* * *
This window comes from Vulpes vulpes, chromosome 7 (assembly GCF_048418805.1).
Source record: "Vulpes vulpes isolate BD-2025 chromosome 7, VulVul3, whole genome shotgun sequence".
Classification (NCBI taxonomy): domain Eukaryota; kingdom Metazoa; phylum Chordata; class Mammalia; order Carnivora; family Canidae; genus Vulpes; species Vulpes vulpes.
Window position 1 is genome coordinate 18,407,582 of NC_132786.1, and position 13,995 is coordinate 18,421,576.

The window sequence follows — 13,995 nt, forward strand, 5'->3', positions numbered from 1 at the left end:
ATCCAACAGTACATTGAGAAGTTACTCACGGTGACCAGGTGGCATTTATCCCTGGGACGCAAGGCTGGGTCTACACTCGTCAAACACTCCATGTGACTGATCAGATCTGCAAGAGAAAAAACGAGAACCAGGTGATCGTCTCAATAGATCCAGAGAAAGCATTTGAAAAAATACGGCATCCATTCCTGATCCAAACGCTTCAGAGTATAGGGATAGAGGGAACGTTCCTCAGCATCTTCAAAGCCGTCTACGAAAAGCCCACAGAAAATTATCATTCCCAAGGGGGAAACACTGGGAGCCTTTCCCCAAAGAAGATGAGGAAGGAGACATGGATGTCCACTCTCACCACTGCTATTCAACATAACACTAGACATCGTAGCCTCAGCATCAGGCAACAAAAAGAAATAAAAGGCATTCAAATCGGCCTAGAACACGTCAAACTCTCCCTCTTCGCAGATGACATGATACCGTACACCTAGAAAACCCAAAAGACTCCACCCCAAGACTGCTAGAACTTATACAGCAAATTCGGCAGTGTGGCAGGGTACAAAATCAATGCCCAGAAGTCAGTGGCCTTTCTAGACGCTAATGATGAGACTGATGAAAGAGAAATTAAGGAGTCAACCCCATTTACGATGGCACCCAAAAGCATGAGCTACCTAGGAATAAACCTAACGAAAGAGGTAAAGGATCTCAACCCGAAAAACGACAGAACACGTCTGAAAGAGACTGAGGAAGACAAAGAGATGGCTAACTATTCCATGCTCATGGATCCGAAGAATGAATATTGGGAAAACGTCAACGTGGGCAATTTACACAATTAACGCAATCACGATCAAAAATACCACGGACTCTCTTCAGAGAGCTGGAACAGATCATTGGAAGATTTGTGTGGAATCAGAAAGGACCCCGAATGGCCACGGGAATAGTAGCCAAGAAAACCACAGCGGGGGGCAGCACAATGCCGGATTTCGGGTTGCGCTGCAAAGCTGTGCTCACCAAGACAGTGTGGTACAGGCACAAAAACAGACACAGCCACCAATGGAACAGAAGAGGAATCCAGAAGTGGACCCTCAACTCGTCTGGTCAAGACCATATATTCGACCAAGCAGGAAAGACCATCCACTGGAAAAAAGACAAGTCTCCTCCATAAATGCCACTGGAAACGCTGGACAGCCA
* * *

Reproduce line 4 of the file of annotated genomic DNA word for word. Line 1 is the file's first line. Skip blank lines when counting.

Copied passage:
Window position 1 is genome coordinate 18,407,582 of NC_132786.1, and position 13,995 is coordinate 18,421,576.